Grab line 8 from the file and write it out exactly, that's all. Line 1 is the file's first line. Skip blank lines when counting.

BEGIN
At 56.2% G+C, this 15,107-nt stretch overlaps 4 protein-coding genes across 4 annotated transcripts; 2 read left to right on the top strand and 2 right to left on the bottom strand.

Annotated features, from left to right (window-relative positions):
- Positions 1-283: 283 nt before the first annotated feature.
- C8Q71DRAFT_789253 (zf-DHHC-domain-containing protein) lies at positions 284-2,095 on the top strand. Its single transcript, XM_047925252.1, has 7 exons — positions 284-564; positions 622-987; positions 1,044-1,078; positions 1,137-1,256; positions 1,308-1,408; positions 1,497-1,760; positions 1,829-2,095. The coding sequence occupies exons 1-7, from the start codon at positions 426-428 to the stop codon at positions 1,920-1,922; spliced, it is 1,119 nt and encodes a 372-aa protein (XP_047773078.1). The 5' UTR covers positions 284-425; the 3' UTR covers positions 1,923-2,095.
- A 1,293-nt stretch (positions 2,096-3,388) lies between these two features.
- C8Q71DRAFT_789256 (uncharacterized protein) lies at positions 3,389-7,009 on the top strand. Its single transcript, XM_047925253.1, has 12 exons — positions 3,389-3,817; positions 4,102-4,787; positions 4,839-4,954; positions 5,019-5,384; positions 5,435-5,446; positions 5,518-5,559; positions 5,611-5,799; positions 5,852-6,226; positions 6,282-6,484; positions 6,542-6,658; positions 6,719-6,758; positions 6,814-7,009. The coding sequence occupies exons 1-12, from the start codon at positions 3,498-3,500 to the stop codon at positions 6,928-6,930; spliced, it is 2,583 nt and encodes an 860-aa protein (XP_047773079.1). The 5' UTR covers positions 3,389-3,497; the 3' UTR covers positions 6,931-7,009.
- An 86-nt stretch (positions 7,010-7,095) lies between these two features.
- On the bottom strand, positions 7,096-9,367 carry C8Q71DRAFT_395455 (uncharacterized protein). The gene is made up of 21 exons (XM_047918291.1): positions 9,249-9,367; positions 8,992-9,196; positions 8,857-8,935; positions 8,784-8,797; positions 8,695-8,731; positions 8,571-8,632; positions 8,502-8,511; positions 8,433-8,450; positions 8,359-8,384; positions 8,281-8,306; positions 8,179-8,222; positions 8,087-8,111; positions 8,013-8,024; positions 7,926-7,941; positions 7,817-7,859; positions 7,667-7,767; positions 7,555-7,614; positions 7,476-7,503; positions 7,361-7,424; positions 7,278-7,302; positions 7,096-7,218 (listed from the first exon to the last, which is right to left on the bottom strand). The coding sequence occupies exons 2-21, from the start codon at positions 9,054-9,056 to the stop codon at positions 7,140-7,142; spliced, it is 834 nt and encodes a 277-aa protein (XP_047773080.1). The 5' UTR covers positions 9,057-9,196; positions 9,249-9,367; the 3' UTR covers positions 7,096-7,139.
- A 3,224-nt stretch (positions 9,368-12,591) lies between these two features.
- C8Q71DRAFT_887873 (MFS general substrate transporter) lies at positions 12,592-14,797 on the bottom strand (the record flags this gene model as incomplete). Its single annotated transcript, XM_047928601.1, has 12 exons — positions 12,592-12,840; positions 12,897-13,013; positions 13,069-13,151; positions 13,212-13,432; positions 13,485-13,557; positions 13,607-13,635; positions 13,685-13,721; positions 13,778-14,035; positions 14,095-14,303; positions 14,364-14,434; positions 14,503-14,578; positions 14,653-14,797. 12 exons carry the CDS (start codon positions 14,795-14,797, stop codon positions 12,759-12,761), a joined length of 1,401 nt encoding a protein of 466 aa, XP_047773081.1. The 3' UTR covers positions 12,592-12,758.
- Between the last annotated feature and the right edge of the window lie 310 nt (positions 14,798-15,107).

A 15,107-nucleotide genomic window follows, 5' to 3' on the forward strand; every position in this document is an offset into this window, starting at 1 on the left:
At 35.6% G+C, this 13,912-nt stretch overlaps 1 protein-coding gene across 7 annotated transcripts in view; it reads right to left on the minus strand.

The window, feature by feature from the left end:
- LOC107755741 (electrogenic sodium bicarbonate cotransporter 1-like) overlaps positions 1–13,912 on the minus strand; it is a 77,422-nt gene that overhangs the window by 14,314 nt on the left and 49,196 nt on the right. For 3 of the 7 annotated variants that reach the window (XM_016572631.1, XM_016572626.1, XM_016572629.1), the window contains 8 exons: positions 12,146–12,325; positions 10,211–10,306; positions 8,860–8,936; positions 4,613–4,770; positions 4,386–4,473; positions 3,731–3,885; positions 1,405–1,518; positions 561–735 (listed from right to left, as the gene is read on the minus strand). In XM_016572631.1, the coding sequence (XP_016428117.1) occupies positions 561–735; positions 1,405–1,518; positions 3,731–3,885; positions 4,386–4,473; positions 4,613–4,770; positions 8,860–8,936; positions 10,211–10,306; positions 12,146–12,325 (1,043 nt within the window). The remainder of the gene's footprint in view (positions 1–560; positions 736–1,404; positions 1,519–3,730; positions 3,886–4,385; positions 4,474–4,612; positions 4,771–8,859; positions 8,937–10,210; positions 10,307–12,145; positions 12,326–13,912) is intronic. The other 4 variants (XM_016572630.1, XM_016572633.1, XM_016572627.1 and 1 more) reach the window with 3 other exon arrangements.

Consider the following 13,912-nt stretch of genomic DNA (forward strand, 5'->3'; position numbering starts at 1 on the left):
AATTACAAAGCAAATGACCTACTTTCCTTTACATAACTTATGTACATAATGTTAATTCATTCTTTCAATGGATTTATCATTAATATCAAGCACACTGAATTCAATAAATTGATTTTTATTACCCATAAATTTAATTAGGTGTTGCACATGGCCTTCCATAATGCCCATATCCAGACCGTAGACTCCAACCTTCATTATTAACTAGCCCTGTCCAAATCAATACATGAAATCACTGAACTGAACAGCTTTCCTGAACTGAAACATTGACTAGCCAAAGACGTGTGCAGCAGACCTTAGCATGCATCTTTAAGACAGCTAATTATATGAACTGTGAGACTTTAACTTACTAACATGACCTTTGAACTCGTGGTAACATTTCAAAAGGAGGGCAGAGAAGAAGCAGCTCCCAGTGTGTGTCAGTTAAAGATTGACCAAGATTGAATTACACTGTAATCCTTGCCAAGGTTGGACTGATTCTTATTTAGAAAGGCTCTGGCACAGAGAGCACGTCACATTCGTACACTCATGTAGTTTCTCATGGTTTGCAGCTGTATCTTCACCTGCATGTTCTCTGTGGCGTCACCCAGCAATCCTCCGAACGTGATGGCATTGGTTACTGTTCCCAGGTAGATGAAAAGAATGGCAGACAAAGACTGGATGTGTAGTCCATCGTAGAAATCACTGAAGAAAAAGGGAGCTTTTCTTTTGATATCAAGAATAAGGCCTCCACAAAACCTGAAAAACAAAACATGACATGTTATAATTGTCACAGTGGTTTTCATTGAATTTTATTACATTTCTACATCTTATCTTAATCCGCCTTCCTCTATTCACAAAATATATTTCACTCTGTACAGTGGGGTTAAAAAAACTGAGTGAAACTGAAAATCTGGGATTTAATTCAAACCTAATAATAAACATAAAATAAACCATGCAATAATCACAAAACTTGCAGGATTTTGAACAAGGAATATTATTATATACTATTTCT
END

- On the bottom strand, positions 7,096-9,367 carry C8Q71DRAFT_395455 (uncharacterized protein). The gene is made up of 21 exons (XM_047918291.1): positions 9,249-9,367; positions 8,992-9,196; positions 8,857-8,935; positions 8,784-8,797; positions 8,695-8,731; positions 8,571-8,632; positions 8,502-8,511; positions 8,433-8,450; positions 8,359-8,384; positions 8,281-8,306; positions 8,179-8,222; positions 8,087-8,111; positions 8,013-8,024; positions 7,926-7,941; positions 7,817-7,859; positions 7,667-7,767; positions 7,555-7,614; positions 7,476-7,503; positions 7,361-7,424; positions 7,278-7,302; positions 7,096-7,218 (listed from the first exon to the last, which is right to left on the bottom strand). The coding sequence occupies exons 2-21, from the start codon at positions 9,054-9,056 to the stop codon at positions 7,140-7,142; spliced, it is 834 nt and encodes a 277-aa protein (XP_047773080.1). The 5' UTR covers positions 9,057-9,196; positions 9,249-9,367; the 3' UTR covers positions 7,096-7,139.